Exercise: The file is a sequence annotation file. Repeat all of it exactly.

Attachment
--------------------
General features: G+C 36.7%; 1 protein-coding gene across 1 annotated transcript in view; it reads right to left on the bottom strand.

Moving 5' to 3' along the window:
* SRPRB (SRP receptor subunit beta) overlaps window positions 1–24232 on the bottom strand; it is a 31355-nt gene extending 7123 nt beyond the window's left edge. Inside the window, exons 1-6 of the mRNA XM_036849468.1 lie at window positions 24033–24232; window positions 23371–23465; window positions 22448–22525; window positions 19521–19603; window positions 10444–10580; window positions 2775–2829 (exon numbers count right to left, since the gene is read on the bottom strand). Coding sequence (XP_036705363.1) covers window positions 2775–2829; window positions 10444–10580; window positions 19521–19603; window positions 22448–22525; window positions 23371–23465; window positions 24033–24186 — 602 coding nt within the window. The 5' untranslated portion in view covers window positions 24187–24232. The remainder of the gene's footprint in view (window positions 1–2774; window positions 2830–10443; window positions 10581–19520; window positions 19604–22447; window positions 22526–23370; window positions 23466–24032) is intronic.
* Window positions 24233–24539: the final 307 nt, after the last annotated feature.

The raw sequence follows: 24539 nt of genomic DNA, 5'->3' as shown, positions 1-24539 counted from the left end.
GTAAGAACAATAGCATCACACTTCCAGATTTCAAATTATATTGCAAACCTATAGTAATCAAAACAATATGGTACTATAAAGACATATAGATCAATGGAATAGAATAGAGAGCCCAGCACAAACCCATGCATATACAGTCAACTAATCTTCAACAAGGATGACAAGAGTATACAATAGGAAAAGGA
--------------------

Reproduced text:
General features: G+C 36.7%; 1 protein-coding gene across 1 annotated transcript in view; it reads right to left on the bottom strand.

Moving 5' to 3' along the window:
* SRPRB (SRP receptor subunit beta) overlaps window positions 1–24232 on the bottom strand; it is a 31355-nt gene extending 7123 nt beyond the window's left edge. Inside the window, exons 1-6 of the mRNA XM_036849468.1 lie at window positions 24033–24232; window positions 23371–23465; window positions 22448–22525; window positions 19521–19603; window positions 10444–10580; window positions 2775–2829 (exon numbers count right to left, since the gene is read on the bottom strand). Coding sequence (XP_036705363.1) covers window positions 2775–2829; window positions 10444–10580; window positions 19521–19603; window positions 22448–22525; window positions 23371–23465; window positions 24033–24186 — 602 coding nt within the window. The 5' untranslated portion in view covers window positions 24187–24232. The remainder of the gene's footprint in view (window positions 1–2774; window positions 2830–10443; window positions 10581–19520; window positions 19604–22447; window positions 22526–23370; window positions 23466–24032) is intronic.
* Window positions 24233–24539: the final 307 nt, after the last annotated feature.

The raw sequence follows: 24539 nt of genomic DNA, 5'->3' as shown, positions 1-24539 counted from the left end.
GTAAGAACAATAGCATCACACTTCCAGATTTCAAATTATATTGCAAACCTATAGTAATCAAAACAATATGGTACTATAAAGACATATAGATCAATGGAATAGAATAGAGAGCCCAGCACAAACCCATGCATATACAGTCAACTAATCTTCAACAAGGATGACAAGAGTATACAATAGGAAAAGGA